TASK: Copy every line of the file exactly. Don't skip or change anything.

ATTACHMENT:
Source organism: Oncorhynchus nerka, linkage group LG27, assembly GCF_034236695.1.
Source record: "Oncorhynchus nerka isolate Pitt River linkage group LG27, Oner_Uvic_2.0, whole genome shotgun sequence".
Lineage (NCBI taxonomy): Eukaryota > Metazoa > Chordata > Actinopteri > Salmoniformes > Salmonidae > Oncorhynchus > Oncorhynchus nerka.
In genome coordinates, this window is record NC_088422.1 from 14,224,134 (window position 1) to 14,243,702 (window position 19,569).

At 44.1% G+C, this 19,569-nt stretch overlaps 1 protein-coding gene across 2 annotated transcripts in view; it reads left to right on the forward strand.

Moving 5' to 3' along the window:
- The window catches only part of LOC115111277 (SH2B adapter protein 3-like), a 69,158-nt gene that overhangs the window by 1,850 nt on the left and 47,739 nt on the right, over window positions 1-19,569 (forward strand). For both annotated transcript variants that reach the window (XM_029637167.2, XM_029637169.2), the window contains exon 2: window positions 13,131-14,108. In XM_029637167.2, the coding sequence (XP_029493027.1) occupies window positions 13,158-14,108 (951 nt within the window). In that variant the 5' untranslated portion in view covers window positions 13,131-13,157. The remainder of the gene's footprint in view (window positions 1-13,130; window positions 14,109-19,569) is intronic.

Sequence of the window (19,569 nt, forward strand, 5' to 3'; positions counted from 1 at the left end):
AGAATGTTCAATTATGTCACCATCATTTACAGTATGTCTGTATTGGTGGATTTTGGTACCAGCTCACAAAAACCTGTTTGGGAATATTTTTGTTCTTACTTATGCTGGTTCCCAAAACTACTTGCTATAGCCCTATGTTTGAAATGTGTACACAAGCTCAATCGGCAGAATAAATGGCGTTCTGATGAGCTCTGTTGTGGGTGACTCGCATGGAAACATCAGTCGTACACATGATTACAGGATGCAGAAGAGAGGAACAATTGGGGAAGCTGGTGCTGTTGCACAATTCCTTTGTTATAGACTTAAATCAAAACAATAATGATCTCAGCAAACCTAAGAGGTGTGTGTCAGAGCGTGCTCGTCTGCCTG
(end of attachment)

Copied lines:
Source organism: Oncorhynchus nerka, linkage group LG27, assembly GCF_034236695.1.
Source record: "Oncorhynchus nerka isolate Pitt River linkage group LG27, Oner_Uvic_2.0, whole genome shotgun sequence".
Lineage (NCBI taxonomy): Eukaryota > Metazoa > Chordata > Actinopteri > Salmoniformes > Salmonidae > Oncorhynchus > Oncorhynchus nerka.
In genome coordinates, this window is record NC_088422.1 from 14,224,134 (window position 1) to 14,243,702 (window position 19,569).

At 44.1% G+C, this 19,569-nt stretch overlaps 1 protein-coding gene across 2 annotated transcripts in view; it reads left to right on the forward strand.

Moving 5' to 3' along the window:
- The window catches only part of LOC115111277 (SH2B adapter protein 3-like), a 69,158-nt gene that overhangs the window by 1,850 nt on the left and 47,739 nt on the right, over window positions 1-19,569 (forward strand). For both annotated transcript variants that reach the window (XM_029637167.2, XM_029637169.2), the window contains exon 2: window positions 13,131-14,108. In XM_029637167.2, the coding sequence (XP_029493027.1) occupies window positions 13,158-14,108 (951 nt within the window). In that variant the 5' untranslated portion in view covers window positions 13,131-13,157. The remainder of the gene's footprint in view (window positions 1-13,130; window positions 14,109-19,569) is intronic.

Sequence of the window (19,569 nt, forward strand, 5' to 3'; positions counted from 1 at the left end):
AGAATGTTCAATTATGTCACCATCATTTACAGTATGTCTGTATTGGTGGATTTTGGTACCAGCTCACAAAAACCTGTTTGGGAATATTTTTGTTCTTACTTATGCTGGTTCCCAAAACTACTTGCTATAGCCCTATGTTTGAAATGTGTACACAAGCTCAATCGGCAGAATAAATGGCGTTCTGATGAGCTCTGTTGTGGGTGACTCGCATGGAAACATCAGTCGTACACATGATTACAGGATGCAGAAGAGAGGAACAATTGGGGAAGCTGGTGCTGTTGCACAATTCCTTTGTTATAGACTTAAATCAAAACAATAATGATCTCAGCAAACCTAAGAGGTGTGTGTCAGAGCGTGCTCGTCTGCCTG